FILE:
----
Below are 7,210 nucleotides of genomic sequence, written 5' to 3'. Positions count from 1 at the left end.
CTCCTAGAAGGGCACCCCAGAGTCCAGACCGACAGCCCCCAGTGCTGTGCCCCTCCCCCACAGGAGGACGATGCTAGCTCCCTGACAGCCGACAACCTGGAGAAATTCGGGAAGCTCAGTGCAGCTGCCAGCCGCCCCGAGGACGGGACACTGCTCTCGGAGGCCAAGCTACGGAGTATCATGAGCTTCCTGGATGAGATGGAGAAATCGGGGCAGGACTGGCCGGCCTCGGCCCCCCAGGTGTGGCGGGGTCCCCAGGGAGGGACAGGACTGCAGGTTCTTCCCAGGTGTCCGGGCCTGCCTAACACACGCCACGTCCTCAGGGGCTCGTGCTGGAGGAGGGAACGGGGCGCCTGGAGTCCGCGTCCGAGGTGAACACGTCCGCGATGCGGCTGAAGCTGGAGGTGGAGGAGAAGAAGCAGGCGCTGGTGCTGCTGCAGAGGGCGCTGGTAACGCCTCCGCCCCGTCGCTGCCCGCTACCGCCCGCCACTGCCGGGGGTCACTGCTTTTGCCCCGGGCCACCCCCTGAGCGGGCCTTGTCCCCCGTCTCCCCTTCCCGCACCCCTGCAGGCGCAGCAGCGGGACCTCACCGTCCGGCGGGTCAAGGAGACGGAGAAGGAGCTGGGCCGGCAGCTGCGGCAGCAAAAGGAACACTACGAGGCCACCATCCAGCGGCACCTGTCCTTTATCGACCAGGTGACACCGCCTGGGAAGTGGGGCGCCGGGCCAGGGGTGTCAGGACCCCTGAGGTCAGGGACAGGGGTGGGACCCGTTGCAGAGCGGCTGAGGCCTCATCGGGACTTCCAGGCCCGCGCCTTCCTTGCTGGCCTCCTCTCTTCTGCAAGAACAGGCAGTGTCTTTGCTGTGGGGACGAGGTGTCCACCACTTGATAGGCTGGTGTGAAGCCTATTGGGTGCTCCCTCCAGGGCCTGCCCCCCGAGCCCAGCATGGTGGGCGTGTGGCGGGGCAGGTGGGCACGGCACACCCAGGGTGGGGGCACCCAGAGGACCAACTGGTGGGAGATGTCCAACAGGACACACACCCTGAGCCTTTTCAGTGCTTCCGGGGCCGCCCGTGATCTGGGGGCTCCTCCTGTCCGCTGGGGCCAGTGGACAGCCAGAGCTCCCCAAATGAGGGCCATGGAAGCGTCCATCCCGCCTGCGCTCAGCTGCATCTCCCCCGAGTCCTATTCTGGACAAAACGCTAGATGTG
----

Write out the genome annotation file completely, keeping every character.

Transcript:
Below are 7,210 nucleotides of genomic sequence, written 5' to 3'. Positions count from 1 at the left end.
CTCCTAGAAGGGCACCCCAGAGTCCAGACCGACAGCCCCCAGTGCTGTGCCCCTCCCCCACAGGAGGACGATGCTAGCTCCCTGACAGCCGACAACCTGGAGAAATTCGGGAAGCTCAGTGCAGCTGCCAGCCGCCCCGAGGACGGGACACTGCTCTCGGAGGCCAAGCTACGGAGTATCATGAGCTTCCTGGATGAGATGGAGAAATCGGGGCAGGACTGGCCGGCCTCGGCCCCCCAGGTGTGGCGGGGTCCCCAGGGAGGGACAGGACTGCAGGTTCTTCCCAGGTGTCCGGGCCTGCCTAACACACGCCACGTCCTCAGGGGCTCGTGCTGGAGGAGGGAACGGGGCGCCTGGAGTCCGCGTCCGAGGTGAACACGTCCGCGATGCGGCTGAAGCTGGAGGTGGAGGAGAAGAAGCAGGCGCTGGTGCTGCTGCAGAGGGCGCTGGTAACGCCTCCGCCCCGTCGCTGCCCGCTACCGCCCGCCACTGCCGGGGGTCACTGCTTTTGCCCCGGGCCACCCCCTGAGCGGGCCTTGTCCCCCGTCTCCCCTTCCCGCACCCCTGCAGGCGCAGCAGCGGGACCTCACCGTCCGGCGGGTCAAGGAGACGGAGAAGGAGCTGGGCCGGCAGCTGCGGCAGCAAAAGGAACACTACGAGGCCACCATCCAGCGGCACCTGTCCTTTATCGACCAGGTGACACCGCCTGGGAAGTGGGGCGCCGGGCCAGGGGTGTCAGGACCCCTGAGGTCAGGGACAGGGGTGGGACCCGTTGCAGAGCGGCTGAGGCCTCATCGGGACTTCCAGGCCCGCGCCTTCCTTGCTGGCCTCCTCTCTTCTGCAAGAACAGGCAGTGTCTTTGCTGTGGGGACGAGGTGTCCACCACTTGATAGGCTGGTGTGAAGCCTATTGGGTGCTCCCTCCAGGGCCTGCCCCCCGAGCCCAGCATGGTGGGCGTGTGGCGGGGCAGGTGGGCACGGCACACCCAGGGTGGGGGCACCCAGAGGACCAACTGGTGGGAGATGTCCAACAGGACACACACCCTGAGCCTTTTCAGTGCTTCCGGGGCCGCCCGTGATCTGGGGGCTCCTCCTGTCCGCTGGGGCCAGTGGACAGCCAGAGCTCCCCAAATGAGGGCCATGGAAGCGTCCATCCCGCCTGCGCTCAGCTGCATCTCCCCCGAGTCCTATTCTGGACAAAACGCTAGATGTG